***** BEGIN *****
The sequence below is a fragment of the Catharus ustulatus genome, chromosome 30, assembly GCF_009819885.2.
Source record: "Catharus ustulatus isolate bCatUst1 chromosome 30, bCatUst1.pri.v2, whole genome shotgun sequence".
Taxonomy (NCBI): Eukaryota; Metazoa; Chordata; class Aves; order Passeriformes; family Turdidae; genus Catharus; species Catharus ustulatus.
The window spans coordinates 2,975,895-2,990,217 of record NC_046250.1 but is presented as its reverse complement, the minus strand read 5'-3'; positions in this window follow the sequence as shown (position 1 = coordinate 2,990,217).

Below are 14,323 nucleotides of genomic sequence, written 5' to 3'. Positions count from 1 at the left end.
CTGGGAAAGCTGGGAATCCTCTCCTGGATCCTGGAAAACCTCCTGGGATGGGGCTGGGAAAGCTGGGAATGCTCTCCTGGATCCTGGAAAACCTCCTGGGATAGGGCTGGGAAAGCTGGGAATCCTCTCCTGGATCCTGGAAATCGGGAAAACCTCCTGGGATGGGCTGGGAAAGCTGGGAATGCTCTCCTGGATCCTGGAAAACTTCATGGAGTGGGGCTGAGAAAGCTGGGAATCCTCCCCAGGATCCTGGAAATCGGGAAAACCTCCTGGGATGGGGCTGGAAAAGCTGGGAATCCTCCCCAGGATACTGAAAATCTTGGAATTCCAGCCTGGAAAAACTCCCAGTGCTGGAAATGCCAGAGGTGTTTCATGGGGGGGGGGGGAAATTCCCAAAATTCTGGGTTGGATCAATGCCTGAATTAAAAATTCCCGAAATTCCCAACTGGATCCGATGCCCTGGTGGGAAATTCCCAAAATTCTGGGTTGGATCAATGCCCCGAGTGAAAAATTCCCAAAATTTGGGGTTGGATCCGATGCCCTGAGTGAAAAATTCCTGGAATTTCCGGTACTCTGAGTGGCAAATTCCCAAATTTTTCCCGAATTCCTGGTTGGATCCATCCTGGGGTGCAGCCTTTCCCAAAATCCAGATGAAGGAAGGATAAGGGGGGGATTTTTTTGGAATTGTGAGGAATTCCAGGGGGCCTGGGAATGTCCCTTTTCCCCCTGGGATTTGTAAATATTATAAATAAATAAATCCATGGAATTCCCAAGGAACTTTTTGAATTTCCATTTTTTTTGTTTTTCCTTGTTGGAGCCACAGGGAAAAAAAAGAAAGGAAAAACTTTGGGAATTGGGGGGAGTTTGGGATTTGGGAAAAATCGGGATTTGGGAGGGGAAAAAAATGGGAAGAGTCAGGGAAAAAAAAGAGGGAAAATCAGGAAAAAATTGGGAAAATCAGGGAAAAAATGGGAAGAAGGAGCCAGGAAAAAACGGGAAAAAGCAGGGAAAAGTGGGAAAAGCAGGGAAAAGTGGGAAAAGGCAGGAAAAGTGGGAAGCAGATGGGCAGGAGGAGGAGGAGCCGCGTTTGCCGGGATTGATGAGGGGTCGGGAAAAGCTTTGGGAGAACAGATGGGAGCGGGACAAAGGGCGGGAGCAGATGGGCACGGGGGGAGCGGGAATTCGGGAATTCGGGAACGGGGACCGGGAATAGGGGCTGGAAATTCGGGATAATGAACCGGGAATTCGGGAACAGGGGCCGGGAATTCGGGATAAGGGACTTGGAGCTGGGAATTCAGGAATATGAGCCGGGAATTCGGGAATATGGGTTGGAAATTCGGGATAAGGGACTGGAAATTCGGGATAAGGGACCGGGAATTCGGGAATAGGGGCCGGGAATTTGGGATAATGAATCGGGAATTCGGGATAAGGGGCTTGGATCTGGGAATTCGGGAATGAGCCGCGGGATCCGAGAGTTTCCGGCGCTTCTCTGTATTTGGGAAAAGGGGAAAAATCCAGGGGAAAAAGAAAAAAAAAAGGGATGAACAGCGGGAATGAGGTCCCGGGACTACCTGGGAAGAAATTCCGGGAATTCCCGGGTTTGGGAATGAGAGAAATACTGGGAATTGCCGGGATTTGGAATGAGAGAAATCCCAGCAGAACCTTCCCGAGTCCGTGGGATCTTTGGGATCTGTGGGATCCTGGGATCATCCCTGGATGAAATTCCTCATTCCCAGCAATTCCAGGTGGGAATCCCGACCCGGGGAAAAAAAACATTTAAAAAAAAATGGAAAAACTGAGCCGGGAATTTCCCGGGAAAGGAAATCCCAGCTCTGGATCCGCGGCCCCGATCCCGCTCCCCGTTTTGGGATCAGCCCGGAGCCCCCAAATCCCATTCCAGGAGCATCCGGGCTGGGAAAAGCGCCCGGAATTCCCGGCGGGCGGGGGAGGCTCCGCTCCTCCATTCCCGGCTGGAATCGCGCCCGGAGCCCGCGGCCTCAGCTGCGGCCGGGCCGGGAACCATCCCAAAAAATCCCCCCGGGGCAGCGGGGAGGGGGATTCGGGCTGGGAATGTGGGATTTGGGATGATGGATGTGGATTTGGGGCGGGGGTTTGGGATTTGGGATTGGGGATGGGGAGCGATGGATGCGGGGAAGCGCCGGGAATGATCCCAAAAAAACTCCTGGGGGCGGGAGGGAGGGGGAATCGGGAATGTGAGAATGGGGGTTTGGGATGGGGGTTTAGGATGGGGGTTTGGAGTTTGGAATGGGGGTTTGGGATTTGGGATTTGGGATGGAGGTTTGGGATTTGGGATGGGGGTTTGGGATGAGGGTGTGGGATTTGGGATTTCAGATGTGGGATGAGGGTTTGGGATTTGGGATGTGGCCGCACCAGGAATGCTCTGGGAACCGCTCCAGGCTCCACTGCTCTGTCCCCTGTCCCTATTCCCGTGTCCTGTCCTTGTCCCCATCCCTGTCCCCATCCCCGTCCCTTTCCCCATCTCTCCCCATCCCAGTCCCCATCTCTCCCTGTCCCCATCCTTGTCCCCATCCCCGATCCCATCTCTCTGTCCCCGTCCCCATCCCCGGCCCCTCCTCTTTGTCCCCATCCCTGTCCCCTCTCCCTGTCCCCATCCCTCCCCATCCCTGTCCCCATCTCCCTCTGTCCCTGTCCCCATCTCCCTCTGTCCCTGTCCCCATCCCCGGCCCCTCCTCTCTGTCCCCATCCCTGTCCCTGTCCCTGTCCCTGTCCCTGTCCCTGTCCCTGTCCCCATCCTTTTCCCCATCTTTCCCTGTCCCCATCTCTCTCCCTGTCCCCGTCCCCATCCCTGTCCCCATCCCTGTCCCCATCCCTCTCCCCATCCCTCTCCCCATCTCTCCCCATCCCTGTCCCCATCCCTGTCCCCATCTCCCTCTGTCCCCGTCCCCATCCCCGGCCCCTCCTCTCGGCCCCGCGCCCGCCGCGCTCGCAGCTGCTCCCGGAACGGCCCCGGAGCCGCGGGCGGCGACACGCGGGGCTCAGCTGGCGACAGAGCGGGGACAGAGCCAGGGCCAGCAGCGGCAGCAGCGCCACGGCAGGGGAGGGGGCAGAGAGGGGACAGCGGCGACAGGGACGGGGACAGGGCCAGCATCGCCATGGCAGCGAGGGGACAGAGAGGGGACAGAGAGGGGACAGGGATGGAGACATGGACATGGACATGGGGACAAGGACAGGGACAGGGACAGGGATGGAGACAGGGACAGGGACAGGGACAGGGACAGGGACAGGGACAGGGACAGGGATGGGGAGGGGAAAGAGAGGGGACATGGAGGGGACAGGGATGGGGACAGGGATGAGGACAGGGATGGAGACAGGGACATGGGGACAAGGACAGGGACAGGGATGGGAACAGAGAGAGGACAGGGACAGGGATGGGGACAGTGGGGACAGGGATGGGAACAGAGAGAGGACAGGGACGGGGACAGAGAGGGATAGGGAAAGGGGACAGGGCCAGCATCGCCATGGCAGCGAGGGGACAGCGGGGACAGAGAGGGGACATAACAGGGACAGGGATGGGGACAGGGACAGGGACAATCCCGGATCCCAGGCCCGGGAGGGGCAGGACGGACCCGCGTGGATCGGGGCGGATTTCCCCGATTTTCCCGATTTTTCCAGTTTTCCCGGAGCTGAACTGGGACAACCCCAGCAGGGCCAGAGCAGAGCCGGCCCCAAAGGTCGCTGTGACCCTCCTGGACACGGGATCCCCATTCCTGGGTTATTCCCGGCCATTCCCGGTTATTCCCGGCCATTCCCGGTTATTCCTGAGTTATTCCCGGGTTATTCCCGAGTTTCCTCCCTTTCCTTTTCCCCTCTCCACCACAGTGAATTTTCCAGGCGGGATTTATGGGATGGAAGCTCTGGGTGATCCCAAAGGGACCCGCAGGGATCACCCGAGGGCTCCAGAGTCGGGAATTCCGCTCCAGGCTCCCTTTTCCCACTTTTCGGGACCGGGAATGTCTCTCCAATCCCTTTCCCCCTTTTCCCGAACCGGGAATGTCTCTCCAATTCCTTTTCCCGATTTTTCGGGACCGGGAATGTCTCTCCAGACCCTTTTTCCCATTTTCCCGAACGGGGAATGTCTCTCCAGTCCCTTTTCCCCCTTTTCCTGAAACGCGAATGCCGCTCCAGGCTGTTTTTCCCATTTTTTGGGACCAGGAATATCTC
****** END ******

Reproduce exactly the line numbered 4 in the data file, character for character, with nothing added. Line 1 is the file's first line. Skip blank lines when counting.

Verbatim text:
The window spans coordinates 2,975,895-2,990,217 of record NC_046250.1 but is presented as its reverse complement, the minus strand read 5'-3'; positions in this window follow the sequence as shown (position 1 = coordinate 2,990,217).